Aston Martin boasts one of the most famous, albeit fictional, aficionados in the world – James Bond. If 007 is to be believed, its iconic vehicles can endure the most relentless car chases around European cities and with barely a scratch or dent on the bodywork.
This month, the company restarted making its DB5 range — made famous in the Bond film ‘Goldfinger’ — following a 55-year absence from production lines. But real life owners of these British classic sports cars are more likely to be seen enjoying a slightly more genteel drive around the Warwickshire countryside, where Aston Martin’s headquarters are located.
Like most other industries, carmakers have had to shut down operations and showrooms have been closed while the Covid-19 pandemic gripped countries since March.
But many UK car dealers are planning to open this week, which could spark a turnaround in the whole industry’s fortunes as the lifting of lockdown restrictions sees many more of us take to the open road.
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But, even before Covid-19, Aston Martin had been having a rather torrid time, culminating in the departure of chief executive Andy Palmer in May (who had only joined the company in 2014).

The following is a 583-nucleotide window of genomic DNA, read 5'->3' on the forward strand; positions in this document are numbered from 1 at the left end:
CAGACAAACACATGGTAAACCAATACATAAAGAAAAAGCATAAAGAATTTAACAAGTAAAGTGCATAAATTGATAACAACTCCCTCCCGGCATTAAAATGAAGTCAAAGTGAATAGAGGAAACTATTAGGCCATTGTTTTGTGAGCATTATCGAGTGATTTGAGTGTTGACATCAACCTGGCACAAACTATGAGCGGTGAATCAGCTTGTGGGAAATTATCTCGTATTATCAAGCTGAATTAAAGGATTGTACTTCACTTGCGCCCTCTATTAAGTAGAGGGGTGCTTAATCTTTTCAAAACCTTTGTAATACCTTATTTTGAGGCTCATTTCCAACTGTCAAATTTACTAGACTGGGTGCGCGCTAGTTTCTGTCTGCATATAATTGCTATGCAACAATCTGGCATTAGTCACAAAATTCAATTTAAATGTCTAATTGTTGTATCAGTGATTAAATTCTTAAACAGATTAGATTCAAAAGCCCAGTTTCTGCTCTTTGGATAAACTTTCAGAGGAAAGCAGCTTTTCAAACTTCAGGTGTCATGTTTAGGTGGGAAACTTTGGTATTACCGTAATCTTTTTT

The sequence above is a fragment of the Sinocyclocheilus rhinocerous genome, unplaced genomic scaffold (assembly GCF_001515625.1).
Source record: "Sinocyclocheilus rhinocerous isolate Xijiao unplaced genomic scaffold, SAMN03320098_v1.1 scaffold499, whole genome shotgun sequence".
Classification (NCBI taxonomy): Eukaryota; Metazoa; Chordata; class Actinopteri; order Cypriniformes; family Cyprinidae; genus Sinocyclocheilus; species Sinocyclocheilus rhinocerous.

Billionaire executive chairman Lawrence Stroll, himself just recently appointed to the role, brought Mr Palmer’s tenure to an emergency stop after the company’s share price plummeted from £19 to 50p after Mr Palmer took it public in 2018.
The good news is that a new chief executive with years of experience in the automotive industry has already been appointed. Tobias Moers will take the steering wheel at Aston Martin on 1 August from Mercedes-AMG and has the task of turning around the business.
While Mr Stroll also recently oversaw an equity capital raise of £536m, the British company’s first quarter results showed just how dire its finances had become. Revenue was down to £78.6m from £196m in the same period a year earlier, as Covid-19 impacted dealer demand, it reported.
But Mr Moers in the driving seat, the sports carmaker could soon be back on course.
In further positive news, Aston Martin will have a place on the Formula 1 grid when the 2021 season gets underway for the first time in more than 60 years. The team will race as Aston Martin F1 Team, having been rebranded from Racing Point.
There are even reports that F1 driver Sebastian Vettel may be about to join the Aston Martin team from Ferrari – a move that would surely give the luxury carmaker a strong chance of claiming poll position.
Happily for the UK-based firm, Aston Martin has also begun reopening some of its manufacturing facilities in what should be a much-needed boost for its finances.
So while you may need to be within 007’s circle to buy an enigmatic DB5, any of us can own the company stock and potentially be part of its getaway.
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